Two more hacks with ransom demands, but is anyone paying? Part 1.
Over the past few months, DataBreaches.net has reported on a number of hacking incidents where the attackers demanded ransom if the victims did not want to see their data publicly dumped or put up for sale. Some of the incidents involved TheDarkOverlord, who attacked a number of clinics in the healthcare sector. Other incidents involved a self-described Russian hacker known to this site as “Return,*” who attacked a clinic, a small accounting firm, and a law firm.
As far as DataBreaches.net knows, not one of either attacker’s publicly identified victims ever paid any ransom, even though Return’s ransom demands were much more modest than TheDarkOverlord’s. Obviously, there may be entities that do pay ransom and we never hear about them, but for the cases where the hackers have made the media aware of a hack, there has been no evidence of any ransom paid as a result of any public pressure due to media coverage. Entities that are ransom-refusers may just remain ransom-refusers.
If the hackers made any money at all for their efforts, then, it was likely from the sale of personally identifiable information that could be used for fraud or medical identity theft. But by now, any dreams of easy money from a ransom demand should probably have been abandoned.
As Einstein famously, but probably didn’t, say, insanity is doing the same thing over and over again and expecting a different result. Yet both attackers are back with yet more hacks and attempts to extort their victims. Let’s start with “Return’s” latest publicly announced hack. In Part 2, we’ll cover TheDarkOverlord’s return.
In an encrypted chat on September 20, “Return” claimed that he had hacked a payroll processing firm in Grandville, Michigan, V.I. Pay, Inc. As he has done in other cases, “Return” provided a large (147 mb) sample of the data he claims to have acquired. The sample includes numerous spread sheets from named clients, files with personal and financial information, login credentials, and more. Return claimed to have acquired 13 GB of the firm’s data, and told DataBreaches.net that he had sent an emailed ransom demand for 25 BTC.
As in other attacks he had discussed with DataBreaches.net, Return also claimed that he had used social engineering to gain access to their network.
DataBreaches.net contacted V.I. Pay, who denied having received any ransom demand and who initially denied having been hacked. Their denial of any ransom demand turned out to be accurate: several days later, DataBreaches.net would learn that the emailed ransom demand to one of their listed email addresses had bounced back to Return after failure to deliver.
Unfortunately, VI Pay’s response to this site’s notification call and request for a statement turned out to be yet one more “shoot the messenger” encounter. When it became clear that they had no idea they had been hacked, I offered to send them the sample data so they could review it to see if it was their data. Steve (last name unknown to this site) refused the offer. I then started reading him names of clients whose data was in the sample, and asked him whether those were his clients. He wouldn’t answer. I did expect that once he heard the names, he’d realize that VI Pay might have a serious problem, and he would request more information or the sample of data. Instead, he refused to deny or confirm anything, said that he had no statement, and at one point, accused this journalist of being in cahoots with Return. [Apparently, because I interview hackers and they talk to me, I must be in cahoots. Good to know, and my kids can now brag that their mom’s a hacker instead of journalist following up on a report, I guess.]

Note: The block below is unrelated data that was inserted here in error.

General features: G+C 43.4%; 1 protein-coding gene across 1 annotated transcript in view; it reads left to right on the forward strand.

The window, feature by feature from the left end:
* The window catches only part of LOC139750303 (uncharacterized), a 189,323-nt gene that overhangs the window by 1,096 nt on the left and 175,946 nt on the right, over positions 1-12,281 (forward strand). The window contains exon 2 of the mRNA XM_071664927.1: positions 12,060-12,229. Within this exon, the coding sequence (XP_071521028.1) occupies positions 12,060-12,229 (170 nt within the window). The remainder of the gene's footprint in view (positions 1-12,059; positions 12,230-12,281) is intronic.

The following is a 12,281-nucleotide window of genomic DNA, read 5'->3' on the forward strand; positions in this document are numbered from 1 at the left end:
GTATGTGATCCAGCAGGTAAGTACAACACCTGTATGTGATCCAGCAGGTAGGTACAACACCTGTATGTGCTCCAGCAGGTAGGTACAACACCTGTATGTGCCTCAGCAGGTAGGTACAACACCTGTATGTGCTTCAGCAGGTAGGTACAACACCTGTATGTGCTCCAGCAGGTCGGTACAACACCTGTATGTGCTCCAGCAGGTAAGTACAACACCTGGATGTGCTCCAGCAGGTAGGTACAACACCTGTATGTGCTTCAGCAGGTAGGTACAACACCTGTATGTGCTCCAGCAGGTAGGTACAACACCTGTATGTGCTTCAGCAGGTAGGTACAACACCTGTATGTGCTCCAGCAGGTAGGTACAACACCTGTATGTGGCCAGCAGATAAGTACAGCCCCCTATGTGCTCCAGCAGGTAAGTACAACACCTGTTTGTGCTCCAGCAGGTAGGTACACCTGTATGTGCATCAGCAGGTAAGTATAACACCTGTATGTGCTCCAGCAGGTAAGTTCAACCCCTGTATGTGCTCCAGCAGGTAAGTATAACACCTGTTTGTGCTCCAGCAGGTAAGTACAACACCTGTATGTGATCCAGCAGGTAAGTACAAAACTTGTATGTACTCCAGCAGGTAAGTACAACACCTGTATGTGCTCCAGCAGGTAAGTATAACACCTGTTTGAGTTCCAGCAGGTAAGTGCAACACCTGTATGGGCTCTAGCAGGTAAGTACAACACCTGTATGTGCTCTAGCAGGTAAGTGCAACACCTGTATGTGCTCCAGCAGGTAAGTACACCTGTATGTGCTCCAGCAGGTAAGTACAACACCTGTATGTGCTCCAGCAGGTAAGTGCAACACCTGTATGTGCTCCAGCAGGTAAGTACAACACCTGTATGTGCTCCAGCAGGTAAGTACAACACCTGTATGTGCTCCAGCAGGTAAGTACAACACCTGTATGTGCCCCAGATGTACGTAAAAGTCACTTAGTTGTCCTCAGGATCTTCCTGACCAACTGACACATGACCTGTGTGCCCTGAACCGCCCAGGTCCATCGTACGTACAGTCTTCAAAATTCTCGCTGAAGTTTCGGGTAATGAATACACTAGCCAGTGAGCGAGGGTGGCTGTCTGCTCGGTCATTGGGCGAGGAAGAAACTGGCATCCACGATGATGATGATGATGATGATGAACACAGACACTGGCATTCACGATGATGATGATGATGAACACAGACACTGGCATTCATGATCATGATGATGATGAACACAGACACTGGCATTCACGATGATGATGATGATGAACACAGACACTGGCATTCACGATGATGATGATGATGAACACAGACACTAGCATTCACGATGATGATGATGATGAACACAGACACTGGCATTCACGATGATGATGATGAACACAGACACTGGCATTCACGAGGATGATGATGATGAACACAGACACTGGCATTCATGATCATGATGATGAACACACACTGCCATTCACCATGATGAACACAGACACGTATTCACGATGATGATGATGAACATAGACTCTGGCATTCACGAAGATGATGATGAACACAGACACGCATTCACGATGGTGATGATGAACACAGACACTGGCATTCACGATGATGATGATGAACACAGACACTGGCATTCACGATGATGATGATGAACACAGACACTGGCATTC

DataBreaches.net subsequently emailed a handful of clients from the sample. The emails included some of their or their employees’ information and asked them to confirm or deny whether that was their information. None responded to the notifications, even though the notifications were re-sent a few days later. A search of a number of the clients’s names, however, did find companies by those names at addresses in Michigan.
The files in the sample contain a slew of personal data, such as a spreadsheet with commissions paid to a realty firm’s employees, and another spreadsheet purportedly from another firm’s 401K plan that includes 111 rows with the participants’ name, postal and email addresses, Social Security number, date of birth, amount of employee and employer contributions to the plan, and telephone number. Some of the files in the sample include information pointing to VIPay, such as logins or passwords, and there are other indications that the files were created by VIPay. One of the files in the sample, for example, seemingly for Clinton Realty, shows what appears to be VI Pay’s checking account information in a dialogue box used in preparing a tax filing for the client:
Another file revealed clients’ names, account numbers, and login credentials, as well as login credentials labeled “vipay01:”
Keep in mind that this was just a few files in a sample of a much larger database.
As of today, Return informs DataBreaches.net that he has heard nothing back from VI Pay.
At the present time, it is important to reiterate that VI Pay has neither confirmed nor denied any breach, and none of the firms contacted have responded to inquiries asking them to confirm whether the information purportedly about their employees is authentic. DataBreaches.net will update this if more information becomes available.
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*Note: DataBreaches.net does not know if “Return” is really a “he” or Russian, but that is the hacker’s self-description.